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Davis Cemetery History
Davis Cemetery was the first “burying Ground in East Walker County and is located on the Davis property behind where the Old White Church (Dora Second Baptist) now stands. According to tradition Daniel Davis gave the land for the cemetery, built a little "chapel" there, and planted ten cedar trees to "guard" it. This cemetery is the oldest known cemetery in the area— gravestones date back to the earliest settlers.
In 1888 "Aunt Louisa" (Louisa Hoover, wife of Daniel Davis) conceived the idea of building a church for the miners who had come into the area after the railroads were
built in 1886. Aunt Louisa gave the land and built the church with her own money, and the church became known as the "White Church" because of the color it was painted. The church was never to be sold or to be owned by any one denomination. When a congregation left it, it was supposed to be left for another's use. (This church still stands today; Methodists, Nazarines, and Baptists have worshipped there.) This church was originally a two-story building with the Masonic Lodge on the second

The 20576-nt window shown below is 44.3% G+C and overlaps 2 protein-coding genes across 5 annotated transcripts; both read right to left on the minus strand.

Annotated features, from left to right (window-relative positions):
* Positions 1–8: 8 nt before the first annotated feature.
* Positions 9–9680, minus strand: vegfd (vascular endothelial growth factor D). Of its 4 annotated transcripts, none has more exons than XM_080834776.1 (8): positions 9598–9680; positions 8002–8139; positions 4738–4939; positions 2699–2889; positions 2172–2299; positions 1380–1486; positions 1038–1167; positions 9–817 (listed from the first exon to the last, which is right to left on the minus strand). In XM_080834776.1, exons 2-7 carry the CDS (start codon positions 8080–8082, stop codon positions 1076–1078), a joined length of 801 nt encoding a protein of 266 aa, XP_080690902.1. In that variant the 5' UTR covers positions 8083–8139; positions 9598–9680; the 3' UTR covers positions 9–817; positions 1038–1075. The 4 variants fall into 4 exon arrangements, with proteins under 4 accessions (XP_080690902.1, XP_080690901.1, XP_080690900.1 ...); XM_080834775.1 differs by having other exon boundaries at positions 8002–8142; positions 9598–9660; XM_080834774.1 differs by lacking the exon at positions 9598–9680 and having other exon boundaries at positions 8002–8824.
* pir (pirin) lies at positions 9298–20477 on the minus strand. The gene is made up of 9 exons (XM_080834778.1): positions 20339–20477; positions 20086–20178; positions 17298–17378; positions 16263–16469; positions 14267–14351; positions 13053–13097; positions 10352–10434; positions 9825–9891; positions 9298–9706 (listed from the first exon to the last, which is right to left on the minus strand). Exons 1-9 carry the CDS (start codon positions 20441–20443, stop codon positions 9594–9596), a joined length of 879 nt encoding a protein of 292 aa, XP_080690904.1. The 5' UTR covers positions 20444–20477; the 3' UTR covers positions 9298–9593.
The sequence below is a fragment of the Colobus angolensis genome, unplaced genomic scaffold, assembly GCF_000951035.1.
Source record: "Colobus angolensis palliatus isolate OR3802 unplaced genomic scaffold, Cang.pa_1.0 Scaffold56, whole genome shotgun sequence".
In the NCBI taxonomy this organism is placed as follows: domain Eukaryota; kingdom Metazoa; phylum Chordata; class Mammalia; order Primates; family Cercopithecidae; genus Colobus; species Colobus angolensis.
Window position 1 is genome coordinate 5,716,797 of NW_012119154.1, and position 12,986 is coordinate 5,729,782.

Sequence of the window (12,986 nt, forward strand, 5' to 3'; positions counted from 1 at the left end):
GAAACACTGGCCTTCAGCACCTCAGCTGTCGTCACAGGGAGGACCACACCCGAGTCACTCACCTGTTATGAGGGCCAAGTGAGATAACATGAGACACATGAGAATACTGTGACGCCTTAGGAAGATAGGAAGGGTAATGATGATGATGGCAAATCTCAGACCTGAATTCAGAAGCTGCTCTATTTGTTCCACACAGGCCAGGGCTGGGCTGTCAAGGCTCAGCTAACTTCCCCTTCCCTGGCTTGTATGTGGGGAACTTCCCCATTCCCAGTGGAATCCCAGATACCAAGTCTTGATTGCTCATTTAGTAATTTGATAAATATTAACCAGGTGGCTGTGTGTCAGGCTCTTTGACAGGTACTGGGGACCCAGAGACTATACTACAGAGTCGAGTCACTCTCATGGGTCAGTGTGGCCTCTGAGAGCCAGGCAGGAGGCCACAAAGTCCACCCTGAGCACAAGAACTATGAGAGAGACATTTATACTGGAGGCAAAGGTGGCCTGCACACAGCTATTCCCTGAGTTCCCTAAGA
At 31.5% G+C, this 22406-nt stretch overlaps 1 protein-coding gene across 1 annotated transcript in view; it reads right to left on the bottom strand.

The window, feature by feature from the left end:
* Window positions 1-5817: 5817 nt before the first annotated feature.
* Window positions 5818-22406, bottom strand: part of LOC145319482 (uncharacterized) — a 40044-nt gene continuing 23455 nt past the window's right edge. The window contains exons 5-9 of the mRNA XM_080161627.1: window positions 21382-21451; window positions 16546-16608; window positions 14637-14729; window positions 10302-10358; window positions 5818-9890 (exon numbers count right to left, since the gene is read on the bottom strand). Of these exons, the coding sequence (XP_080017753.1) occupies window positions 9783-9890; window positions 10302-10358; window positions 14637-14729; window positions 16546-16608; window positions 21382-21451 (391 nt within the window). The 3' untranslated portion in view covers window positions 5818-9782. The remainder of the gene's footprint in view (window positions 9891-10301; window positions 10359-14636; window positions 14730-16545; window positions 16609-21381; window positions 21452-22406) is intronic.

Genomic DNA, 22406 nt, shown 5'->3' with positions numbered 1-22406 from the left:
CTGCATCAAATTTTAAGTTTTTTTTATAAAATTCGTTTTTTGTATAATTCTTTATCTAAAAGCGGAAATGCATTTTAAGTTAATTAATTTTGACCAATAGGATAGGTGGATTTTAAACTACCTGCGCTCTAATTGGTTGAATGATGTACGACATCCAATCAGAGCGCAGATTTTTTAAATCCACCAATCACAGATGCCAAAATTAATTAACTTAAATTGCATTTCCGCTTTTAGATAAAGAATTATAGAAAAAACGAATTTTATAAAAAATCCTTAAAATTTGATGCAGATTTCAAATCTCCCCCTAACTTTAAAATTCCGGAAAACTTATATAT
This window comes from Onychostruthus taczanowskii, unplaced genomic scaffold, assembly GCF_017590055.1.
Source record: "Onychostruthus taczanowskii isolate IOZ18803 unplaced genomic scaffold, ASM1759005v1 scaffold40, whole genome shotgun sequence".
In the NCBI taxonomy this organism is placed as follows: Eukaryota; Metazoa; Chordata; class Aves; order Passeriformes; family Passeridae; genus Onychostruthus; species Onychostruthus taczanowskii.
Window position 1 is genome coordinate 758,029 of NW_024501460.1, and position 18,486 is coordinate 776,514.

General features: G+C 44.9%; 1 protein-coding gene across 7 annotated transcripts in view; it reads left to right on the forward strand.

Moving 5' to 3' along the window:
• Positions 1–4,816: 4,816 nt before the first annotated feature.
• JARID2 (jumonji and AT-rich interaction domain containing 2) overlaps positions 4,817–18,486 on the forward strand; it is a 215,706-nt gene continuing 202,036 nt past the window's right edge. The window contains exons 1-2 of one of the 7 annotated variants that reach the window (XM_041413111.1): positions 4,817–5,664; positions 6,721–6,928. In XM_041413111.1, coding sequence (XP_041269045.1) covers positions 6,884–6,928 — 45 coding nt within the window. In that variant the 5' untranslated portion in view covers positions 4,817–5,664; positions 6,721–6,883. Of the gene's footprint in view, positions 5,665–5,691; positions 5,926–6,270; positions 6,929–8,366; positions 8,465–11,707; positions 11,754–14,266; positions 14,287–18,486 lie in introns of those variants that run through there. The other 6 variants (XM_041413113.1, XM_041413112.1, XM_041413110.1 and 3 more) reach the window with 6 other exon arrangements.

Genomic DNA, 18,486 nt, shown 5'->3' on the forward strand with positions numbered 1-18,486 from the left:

floor.
When the "White Church" was built in 1888, the members of Shady Grove Methodist Church were invited to move there. Tradition has it that every member moved except Martha Davis Posten (wife of Burwell B. Posten, daughter of Daniel Davis). She stayed because there was a, petition to the effect that there should be no licensed saloons within five miles of the Shady Grove Church. Singlehandedly she. kept the church in existence, to keep town from having a saloon.
NOTE: The above information was copied from the Dora Centinnial Book 1886-1986.

Family Histories

Click here for Davis Family History

Davis Cemetery is on the historical register for Alabama. To see a list of people who were buried in the cemetery from the beginning until 1994, click here. The other names will be added soon.